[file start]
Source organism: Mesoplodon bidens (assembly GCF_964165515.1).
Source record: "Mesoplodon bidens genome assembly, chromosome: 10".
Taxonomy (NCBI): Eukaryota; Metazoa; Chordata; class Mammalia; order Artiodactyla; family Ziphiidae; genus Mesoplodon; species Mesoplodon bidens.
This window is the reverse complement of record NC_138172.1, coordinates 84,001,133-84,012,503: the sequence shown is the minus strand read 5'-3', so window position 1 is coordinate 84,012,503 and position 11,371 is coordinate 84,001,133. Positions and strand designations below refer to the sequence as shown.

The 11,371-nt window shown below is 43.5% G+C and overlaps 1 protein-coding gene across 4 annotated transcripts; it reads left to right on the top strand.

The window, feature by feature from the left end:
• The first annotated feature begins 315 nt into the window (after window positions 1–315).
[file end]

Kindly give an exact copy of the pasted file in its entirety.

Source organism: Mesoplodon bidens (assembly GCF_964165515.1).
Source record: "Mesoplodon bidens genome assembly, chromosome: 10".
Taxonomy (NCBI): Eukaryota; Metazoa; Chordata; class Mammalia; order Artiodactyla; family Ziphiidae; genus Mesoplodon; species Mesoplodon bidens.
This window is the reverse complement of record NC_138172.1, coordinates 84,001,133-84,012,503: the sequence shown is the minus strand read 5'-3', so window position 1 is coordinate 84,012,503 and position 11,371 is coordinate 84,001,133. Positions and strand designations below refer to the sequence as shown.

The 11,371-nt window shown below is 43.5% G+C and overlaps 1 protein-coding gene across 4 annotated transcripts; it reads left to right on the top strand.

The window, feature by feature from the left end:
• The first annotated feature begins 315 nt into the window (after window positions 1–315).